' erasing clouds music review: the pines
erasing clouds

The Pines, It's Been a While

by dave heaton

It's Been a While is the name of this collection from masterful, out-of-the-spotlight pop duo The Pines, Pam Berry and Joe Brooker. And it has been a while…since the Pines' last releases four years ago (the two-volume True Love Waits, perhaps their shining moment), and since the music on this CD was recorded. It spans the first four years of this decade, pulling together songs from all of their releases: 7"s, CD EPs, and compilation appearances, plus two more recently recorded, previously unreleased covers (of The Cat's Miaow and Young Marble Giants). And it's a thoroughly splendid showcase of their skills.

Whether playing lazy-day ballads that modernize folk-country traditions or Stephin Merritt-like, Hollywood musical-influenced love ballads, their approach is smart (as erudite as the most cannily crafted novel), stylish (the style being gentle and bright, with an emphasis on tunefulness) and sweet – with moments often surprisingly touching or heartbreaking. Heartbreak and love, dreams and disappointments, confusion and romance (or "Kisses and Fog", as one song title puts it) are set in the context of everyday life, of the practicalities of relationships and the drudgery of work.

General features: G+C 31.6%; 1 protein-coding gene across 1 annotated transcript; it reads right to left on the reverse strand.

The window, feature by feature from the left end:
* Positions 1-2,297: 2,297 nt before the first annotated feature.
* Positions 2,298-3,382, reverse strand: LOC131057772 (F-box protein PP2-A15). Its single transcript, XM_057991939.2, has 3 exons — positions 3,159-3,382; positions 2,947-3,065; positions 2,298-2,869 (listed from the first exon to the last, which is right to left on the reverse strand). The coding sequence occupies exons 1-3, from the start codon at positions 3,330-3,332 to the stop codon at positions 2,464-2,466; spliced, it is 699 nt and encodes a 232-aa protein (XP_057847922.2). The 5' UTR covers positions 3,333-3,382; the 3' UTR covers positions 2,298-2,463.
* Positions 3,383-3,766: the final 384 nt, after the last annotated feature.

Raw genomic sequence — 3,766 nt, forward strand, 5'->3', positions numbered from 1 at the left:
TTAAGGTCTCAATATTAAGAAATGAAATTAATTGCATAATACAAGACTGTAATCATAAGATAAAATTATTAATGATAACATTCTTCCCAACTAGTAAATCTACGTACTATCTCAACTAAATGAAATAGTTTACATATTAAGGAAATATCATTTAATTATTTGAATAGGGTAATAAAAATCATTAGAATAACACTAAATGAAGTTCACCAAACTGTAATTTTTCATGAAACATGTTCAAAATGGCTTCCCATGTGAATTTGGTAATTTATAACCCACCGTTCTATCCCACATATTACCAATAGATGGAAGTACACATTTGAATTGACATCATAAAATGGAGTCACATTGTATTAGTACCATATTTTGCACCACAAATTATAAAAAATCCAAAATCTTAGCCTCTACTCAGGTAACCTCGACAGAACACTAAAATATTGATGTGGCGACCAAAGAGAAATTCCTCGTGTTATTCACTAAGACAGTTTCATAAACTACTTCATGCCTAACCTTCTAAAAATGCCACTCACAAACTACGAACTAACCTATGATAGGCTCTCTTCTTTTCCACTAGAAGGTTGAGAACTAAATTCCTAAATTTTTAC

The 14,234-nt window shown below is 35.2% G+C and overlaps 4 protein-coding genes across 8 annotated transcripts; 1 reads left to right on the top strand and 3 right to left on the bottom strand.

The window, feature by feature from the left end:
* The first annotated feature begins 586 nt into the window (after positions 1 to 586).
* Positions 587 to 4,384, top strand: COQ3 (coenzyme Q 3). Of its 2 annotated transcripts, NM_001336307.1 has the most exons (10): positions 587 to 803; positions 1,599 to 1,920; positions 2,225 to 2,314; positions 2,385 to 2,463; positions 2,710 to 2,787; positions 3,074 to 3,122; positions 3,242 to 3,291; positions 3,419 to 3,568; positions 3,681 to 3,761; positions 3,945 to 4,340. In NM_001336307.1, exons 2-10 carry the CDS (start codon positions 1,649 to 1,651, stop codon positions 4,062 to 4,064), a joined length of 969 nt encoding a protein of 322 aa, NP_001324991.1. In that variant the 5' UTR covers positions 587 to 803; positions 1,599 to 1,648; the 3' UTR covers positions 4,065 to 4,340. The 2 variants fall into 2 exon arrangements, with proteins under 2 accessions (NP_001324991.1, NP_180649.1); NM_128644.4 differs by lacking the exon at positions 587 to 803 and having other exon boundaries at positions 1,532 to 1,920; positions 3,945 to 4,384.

Opener "Milk Bar" begins "all day I want to dance / while I'm crunching numbers." The devastating "Marie Claire" catalogs work decisions and their impact on a couple. "MGM" uses tribute to a deceased star as a springboard for romantic daydreams. These 20 songs contain a bounty of breakups, hurt feelings, lonely nights, and reconciliations, and a cornucopia of gorgeous moments, of two singers' voices joining each other to perfectly express a feeling.

Their music is mostly voices, and the voices conjure up a beautiful feeling of isolation. The lyric "must I pine away in the forest of the night / while all of your are lighting up the town" pins down the band's name as a symbol of that same isolation you can hear in the music, an isolation filled with longing and dreaming. Their music often resembles the sound of two introverts singing wishes from a closed-off room inside the darkened house down the street. Are they there, in the kitchen, creating harmonies for the ages, expressing what we all feel?


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